Here’s a rule of a vocal competition that I found:

Upon arrival at the festival, two copies of performance selections must be provided for the clinicians. The use of photocopies is forbidden. Photocopies of permanently out of print material must be accompanied by a letter of permission from the publisher (or legal copyright holder).

Solo light music piping competitions are generally assessed from memory, and occasionally someone will provide sheet music of an obscure tune. But I would say that, at least in my experience, there are four or five competitors in every light music event who play something questionable, leaving me wondering whether the piper got it wrong or is just playing a different version.

Providing scores might avoid those doubts, but, perhaps more importantly, it would help our own publishing industry if competitors, as with serious vocal competitions, were required to present actual purchased published manuscripts in order to participate. It would mean that all pipers would have to purchase collections, and not rely on photocopies and scans.

If it’s good enough for serious singing contests, shouldn’t it be good enough for us?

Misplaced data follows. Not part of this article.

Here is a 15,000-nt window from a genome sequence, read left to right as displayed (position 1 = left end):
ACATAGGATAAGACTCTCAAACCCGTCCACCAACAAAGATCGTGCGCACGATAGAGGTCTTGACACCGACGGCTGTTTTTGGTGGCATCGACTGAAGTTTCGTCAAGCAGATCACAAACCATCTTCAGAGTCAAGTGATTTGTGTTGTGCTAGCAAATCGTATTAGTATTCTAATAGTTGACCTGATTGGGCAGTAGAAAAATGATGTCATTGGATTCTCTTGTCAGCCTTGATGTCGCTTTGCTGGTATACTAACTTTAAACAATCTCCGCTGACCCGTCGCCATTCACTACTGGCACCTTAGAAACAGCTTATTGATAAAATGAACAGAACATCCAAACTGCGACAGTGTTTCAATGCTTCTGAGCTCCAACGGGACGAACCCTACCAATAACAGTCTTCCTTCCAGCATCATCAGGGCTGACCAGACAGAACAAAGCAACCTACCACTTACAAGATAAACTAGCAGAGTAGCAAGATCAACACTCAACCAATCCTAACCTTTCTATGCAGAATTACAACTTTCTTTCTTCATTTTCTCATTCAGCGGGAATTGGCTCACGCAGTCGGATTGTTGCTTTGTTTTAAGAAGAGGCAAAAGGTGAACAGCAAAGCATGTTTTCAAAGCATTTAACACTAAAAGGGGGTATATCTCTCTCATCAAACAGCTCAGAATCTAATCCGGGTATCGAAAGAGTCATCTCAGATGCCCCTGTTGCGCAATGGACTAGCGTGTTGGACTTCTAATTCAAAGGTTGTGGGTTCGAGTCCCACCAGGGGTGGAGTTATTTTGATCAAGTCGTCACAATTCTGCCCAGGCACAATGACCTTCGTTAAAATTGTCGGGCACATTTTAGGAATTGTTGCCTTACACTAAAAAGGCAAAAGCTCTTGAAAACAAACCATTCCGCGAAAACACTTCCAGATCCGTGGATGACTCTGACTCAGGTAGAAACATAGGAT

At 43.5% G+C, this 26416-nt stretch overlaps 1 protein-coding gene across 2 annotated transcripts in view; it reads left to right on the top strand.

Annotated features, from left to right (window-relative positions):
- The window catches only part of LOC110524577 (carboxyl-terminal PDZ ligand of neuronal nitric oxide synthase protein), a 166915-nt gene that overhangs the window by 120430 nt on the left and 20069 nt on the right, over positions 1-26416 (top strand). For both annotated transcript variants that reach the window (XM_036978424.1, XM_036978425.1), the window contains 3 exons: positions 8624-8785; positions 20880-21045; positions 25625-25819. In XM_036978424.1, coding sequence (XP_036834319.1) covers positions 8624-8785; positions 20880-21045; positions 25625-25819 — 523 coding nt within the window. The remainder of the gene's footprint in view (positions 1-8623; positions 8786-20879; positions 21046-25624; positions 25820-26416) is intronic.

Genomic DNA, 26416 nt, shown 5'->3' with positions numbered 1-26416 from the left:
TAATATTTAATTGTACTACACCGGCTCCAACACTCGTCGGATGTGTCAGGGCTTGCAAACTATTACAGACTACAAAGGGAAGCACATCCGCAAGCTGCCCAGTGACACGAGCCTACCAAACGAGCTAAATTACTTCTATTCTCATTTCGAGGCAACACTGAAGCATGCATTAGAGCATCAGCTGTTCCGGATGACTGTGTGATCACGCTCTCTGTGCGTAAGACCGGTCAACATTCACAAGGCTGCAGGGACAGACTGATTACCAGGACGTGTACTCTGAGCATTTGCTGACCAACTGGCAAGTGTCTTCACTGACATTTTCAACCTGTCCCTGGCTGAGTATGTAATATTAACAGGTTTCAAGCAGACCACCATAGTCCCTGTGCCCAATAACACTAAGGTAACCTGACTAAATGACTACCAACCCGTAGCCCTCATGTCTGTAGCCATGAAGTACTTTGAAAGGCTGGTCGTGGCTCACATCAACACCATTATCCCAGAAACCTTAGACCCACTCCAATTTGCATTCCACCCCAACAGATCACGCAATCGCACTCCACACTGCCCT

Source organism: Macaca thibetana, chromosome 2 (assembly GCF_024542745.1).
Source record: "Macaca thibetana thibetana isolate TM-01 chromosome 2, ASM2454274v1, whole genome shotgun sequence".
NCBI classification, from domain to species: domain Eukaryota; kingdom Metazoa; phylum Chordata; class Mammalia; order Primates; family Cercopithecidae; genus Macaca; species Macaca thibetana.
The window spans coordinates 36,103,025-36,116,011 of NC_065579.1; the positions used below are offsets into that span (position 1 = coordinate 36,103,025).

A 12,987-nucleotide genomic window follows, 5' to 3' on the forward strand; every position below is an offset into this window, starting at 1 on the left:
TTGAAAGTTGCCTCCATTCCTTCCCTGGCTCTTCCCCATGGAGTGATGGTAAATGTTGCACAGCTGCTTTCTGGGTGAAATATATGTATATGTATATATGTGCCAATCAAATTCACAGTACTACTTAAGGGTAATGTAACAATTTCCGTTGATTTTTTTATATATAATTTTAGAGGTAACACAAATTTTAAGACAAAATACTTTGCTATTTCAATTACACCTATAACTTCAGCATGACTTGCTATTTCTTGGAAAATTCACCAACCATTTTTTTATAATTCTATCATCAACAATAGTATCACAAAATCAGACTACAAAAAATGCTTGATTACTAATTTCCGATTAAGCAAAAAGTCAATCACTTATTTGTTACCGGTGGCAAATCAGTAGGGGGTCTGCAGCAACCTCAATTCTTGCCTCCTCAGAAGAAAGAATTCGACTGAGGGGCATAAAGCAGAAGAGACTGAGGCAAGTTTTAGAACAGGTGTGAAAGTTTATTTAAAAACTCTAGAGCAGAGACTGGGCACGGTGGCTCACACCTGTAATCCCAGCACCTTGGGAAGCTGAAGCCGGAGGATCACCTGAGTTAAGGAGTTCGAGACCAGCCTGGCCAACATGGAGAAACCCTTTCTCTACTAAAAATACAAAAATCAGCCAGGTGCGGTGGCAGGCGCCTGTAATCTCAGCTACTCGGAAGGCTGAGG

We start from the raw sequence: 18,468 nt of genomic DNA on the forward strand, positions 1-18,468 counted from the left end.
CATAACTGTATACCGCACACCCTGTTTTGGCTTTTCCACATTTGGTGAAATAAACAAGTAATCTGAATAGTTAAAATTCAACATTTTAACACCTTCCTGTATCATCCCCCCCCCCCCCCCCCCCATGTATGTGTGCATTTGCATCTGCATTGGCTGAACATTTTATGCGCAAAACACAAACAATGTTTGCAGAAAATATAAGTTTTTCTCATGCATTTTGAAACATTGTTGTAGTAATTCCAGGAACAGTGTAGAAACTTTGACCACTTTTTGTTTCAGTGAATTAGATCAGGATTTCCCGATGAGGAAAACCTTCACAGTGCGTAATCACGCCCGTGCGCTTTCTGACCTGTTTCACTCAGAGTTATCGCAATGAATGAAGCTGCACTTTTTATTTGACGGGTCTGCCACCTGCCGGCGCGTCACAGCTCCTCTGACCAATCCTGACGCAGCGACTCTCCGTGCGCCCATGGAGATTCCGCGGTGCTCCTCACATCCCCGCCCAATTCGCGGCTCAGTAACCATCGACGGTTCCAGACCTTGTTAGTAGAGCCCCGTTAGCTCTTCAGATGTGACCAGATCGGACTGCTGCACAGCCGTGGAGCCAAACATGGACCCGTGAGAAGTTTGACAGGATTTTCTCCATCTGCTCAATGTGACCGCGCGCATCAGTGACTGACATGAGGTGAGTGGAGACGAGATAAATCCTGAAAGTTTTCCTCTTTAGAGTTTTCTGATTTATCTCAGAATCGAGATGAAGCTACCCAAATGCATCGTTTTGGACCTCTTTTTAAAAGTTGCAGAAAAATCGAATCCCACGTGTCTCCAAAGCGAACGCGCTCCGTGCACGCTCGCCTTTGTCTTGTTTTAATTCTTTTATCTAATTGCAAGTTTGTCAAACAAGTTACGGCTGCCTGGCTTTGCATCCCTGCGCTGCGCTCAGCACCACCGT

For the ages

Good crop.Ever wondered why there are always these clever new tunes all the time by young upstart composers? I got to thinking about it last week after downloading venerable old rocker Neil Young’s latest album, Fork in the Road.

I’ve been a fan of Neil Young ever since I gave Harvest to my friend, David Swihart, for his twelfth birthday in 1975. I figured if the ultra-cool Dave liked it then it must be good, so I got a copy for myself. Most people think 1972’s Harvest is Young’s greatest album, and I would agree. I played the proverbial grooves off of it. He was 26 when he wrote most of the songs, and they remain as fresh as ever today.

Not so for his new album. I can’t hear anything remarkable about it, except for some of the cloying “creativity” about green automobiles and such like that’s positively cringe-worthy. He sounds like he’s just going through the motions, forcing himself to compose and release material even when a good friend probably would have told him not to.